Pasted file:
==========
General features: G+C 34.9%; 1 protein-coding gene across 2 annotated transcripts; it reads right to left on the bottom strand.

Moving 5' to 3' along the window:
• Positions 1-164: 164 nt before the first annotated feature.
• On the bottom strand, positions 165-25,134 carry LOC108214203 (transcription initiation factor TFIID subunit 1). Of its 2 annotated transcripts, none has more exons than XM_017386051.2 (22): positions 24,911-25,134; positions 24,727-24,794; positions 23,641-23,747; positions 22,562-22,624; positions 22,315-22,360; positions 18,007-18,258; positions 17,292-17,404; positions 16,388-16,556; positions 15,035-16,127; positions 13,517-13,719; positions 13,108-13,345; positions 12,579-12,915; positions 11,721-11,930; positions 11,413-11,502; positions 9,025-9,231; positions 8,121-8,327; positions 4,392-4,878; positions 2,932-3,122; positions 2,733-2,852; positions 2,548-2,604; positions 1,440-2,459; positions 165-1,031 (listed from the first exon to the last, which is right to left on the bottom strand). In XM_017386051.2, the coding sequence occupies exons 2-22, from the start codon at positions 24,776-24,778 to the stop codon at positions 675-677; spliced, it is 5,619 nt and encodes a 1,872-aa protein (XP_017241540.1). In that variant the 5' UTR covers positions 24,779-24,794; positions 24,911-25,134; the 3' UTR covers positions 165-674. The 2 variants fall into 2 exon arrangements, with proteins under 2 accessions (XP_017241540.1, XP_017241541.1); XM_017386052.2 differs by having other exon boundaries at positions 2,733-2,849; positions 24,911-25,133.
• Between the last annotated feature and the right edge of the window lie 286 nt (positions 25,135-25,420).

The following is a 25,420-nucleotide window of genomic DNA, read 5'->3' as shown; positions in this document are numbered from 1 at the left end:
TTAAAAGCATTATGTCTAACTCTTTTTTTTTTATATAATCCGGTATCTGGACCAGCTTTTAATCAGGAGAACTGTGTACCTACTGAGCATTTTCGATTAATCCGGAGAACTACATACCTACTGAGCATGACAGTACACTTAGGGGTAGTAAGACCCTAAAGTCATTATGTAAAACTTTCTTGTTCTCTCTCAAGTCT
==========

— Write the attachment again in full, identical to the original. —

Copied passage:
General features: G+C 34.9%; 1 protein-coding gene across 2 annotated transcripts; it reads right to left on the bottom strand.

Moving 5' to 3' along the window:
• Positions 1-164: 164 nt before the first annotated feature.
• On the bottom strand, positions 165-25,134 carry LOC108214203 (transcription initiation factor TFIID subunit 1). Of its 2 annotated transcripts, none has more exons than XM_017386051.2 (22): positions 24,911-25,134; positions 24,727-24,794; positions 23,641-23,747; positions 22,562-22,624; positions 22,315-22,360; positions 18,007-18,258; positions 17,292-17,404; positions 16,388-16,556; positions 15,035-16,127; positions 13,517-13,719; positions 13,108-13,345; positions 12,579-12,915; positions 11,721-11,930; positions 11,413-11,502; positions 9,025-9,231; positions 8,121-8,327; positions 4,392-4,878; positions 2,932-3,122; positions 2,733-2,852; positions 2,548-2,604; positions 1,440-2,459; positions 165-1,031 (listed from the first exon to the last, which is right to left on the bottom strand). In XM_017386051.2, the coding sequence occupies exons 2-22, from the start codon at positions 24,776-24,778 to the stop codon at positions 675-677; spliced, it is 5,619 nt and encodes a 1,872-aa protein (XP_017241540.1). In that variant the 5' UTR covers positions 24,779-24,794; positions 24,911-25,134; the 3' UTR covers positions 165-674. The 2 variants fall into 2 exon arrangements, with proteins under 2 accessions (XP_017241540.1, XP_017241541.1); XM_017386052.2 differs by having other exon boundaries at positions 2,733-2,849; positions 24,911-25,133.
• Between the last annotated feature and the right edge of the window lie 286 nt (positions 25,135-25,420).

The following is a 25,420-nucleotide window of genomic DNA, read 5'->3' as shown; positions in this document are numbered from 1 at the left end:
TTAAAAGCATTATGTCTAACTCTTTTTTTTTTATATAATCCGGTATCTGGACCAGCTTTTAATCAGGAGAACTGTGTACCTACTGAGCATTTTCGATTAATCCGGAGAACTACATACCTACTGAGCATGACAGTACACTTAGGGGTAGTAAGACCCTAAAGTCATTATGTAAAACTTTCTTGTTCTCTCTCAAGTCT